There is a common colloquialism which says that money talks. This statement is as true in politics as it is in business.
So the best way to determine what a particular party or a particular politician is going to do is take a closer look at who is giving them money. I’m not suggesting, by the way, that these legislators are taking bribes. That would be illegal and most of these folks are lawyers and recognize the consequences of taking a bribe. But what is going on is not too far removed from that.
Let’s say that I’m the head of a big agribusiness. I make my money selling corn. If the price of corn goes up, I make more money. If the price of corn goes down I make less money. So I’m a big fan of ethanol because it makes my investments in corn more valuable. I’m going to seek out those powerful legislators who have an opportunity to influence our energy policy and find out which ones either support or can be convinced to support legislation subsidizing or mandating the use of ethanol. Those are the ones who are going to get my financial support for re-election.
Let’s say that I’m an ambitious politician in a corn growing state. I’m going to try to educate myself on all government policies that can improve the economics of my state. I’m also going to support policies like ethanol that increase the cost of corn even though this also raises the world-wide cost of food and may result in some people starving to death in poor countries.
Lobbyists complete the picture. They are the matchmakers who introduce those with money to those who have the power to influence government policy.
So by looking at the how the flow of money changed in the last election cycle, we can start to get a picture of what the newly empowered Republicans are going to do during their time in power. That should give us a clearer picture of what sort of policies they are going to actually support. We can then compare those policies to the promises they made to the public when they were running for office.
So let’s step through the list.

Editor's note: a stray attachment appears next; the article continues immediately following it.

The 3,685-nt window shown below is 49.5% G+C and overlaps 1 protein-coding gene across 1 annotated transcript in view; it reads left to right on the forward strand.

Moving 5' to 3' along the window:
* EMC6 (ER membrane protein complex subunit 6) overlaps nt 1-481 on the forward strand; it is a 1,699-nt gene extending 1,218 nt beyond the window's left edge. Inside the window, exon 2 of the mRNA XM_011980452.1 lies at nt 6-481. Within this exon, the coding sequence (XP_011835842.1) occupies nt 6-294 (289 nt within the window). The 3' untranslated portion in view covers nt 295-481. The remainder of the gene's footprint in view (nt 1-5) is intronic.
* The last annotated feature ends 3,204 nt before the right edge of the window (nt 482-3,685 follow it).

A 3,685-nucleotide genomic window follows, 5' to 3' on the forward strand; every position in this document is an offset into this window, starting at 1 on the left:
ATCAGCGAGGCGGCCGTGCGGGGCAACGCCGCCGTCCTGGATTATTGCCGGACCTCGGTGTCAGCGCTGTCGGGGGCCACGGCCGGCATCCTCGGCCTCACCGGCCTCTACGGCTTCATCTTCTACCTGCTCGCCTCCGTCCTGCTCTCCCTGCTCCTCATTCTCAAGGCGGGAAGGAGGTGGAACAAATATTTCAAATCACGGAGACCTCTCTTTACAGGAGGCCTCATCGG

Republican leaders got $5M over the past two years from major health-care firms and employees. Boehner and Cantor themselves received over $2M of that. Why? Is it because these companies think the current health-care reform bill is socialist, job-killing, or budget-busting? No. It’s because attempts to reduce health-care spending will affect their bottom line. They want things to stay as they are even though that status quo would ultimately bankrupt the country.
Banking and Finance
Cantor also raked in another $2.4M from finance, insurance, and real estate industries. That represents a 40% increase over 2008 and puts Cantor well ahead of the rest of his Republican peers. Why? Is it because these companies think that the deficit is too high and government has to reduce spending? Is it because these companies are eager to hire more workers, but the government won’t let them? No. It’s because they want to return to the less regulated days of the Bush administration and Cantor has gone on record as supporting that as way to create jobs.
Spencer Bachus is the new Financial Services Chairman. He received more than $1.2M from banks which was the majority of the money he raised. Guess what he has said he is going to do? Yup, reverse the Wall Street regulatory changes put in place over the last two years to prevent a repeat of the recent financial meltdown.
Fred Upton is the new chairman of the Energy and Commerce commission. His take was up 50% from 2008 as a result of contributions from DTE, CMS, and Edison Institute. They are all looking for regulatory relief which will allow them to continue operating big coal burning power plants. Upton has already indicated that this is something he supports.
Farmers gave their chairman $600K.
Defense contractors gave their chairman half of his total contributions.
Even Paul Ryan who is supposed to be the spending cop got $1.4M in contributions from banks, hedge funds, investment houses, and other financial services companies. Gee, I wonder what they are interested in?
So based on this data what do the next two years look like?
Well my guess is that they will look surprising like the past eight years of the Bush administration. Regulations will be relaxed. During the Bush administration it was under the mantra that the free market can regulate itself. This time the excuse will be that regulations kill jobs. You would think that the whole Republican Party has amnesia, but it isn’t really amnesia, just business as usual.
They will do their best to unravel health care reform without any sincere effort to replace it even though the status quo is unsustainable. They will roll back the financial regulations that were put in place to prevent another financial meltdown even though the bodies are not yet cold from the last financial meltdown. They will put pressure on the administration to expand deep water oil drilling as if the BP Oil spill never happened. They will expose us to new ecological disasters through the same cozy relationships between regulators and the industries that they regulate. They will slow our transition away from fossil fuels because the industries that make money off those technologies have a vested interest in their continuation.
They will do all this while telling voters that these laws increase jobs and decrease the deficit, but their actions won’t result in any significant job growth or any dramatic deficit reduction.
Want to know how they manage to do that?
We’ll cover that in the next post.